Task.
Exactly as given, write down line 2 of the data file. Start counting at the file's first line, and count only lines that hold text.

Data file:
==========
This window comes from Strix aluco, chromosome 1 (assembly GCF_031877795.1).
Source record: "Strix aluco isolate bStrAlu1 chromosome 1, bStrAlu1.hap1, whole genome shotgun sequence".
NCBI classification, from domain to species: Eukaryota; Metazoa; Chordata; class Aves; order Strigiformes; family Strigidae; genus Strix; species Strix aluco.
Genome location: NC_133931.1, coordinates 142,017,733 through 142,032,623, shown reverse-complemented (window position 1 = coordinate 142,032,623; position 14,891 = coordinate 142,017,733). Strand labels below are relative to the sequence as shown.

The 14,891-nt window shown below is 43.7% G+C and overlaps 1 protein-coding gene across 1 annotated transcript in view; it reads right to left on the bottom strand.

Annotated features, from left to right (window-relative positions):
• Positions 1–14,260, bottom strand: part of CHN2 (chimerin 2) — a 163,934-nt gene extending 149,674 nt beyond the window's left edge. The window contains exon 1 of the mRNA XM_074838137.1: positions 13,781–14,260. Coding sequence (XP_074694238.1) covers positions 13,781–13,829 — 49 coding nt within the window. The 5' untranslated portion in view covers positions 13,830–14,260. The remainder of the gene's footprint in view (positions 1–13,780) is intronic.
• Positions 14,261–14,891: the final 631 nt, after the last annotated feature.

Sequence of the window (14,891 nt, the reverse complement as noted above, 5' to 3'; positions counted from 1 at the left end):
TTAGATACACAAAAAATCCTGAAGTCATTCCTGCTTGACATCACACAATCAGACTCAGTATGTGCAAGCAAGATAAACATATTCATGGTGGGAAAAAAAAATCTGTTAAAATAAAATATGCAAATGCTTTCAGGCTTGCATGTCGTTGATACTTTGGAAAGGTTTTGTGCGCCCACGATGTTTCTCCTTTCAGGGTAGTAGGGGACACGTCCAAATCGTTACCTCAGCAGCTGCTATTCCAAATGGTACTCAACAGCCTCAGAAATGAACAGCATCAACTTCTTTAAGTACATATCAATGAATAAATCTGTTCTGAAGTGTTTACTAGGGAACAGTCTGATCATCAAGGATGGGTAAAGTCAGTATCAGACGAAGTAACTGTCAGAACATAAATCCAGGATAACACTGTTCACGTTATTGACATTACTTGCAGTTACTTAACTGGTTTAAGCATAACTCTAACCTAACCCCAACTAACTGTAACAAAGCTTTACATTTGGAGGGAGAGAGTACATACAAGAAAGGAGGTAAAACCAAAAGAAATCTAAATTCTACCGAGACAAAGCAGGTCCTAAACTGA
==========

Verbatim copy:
Source record: "Strix aluco isolate bStrAlu1 chromosome 1, bStrAlu1.hap1, whole genome shotgun sequence".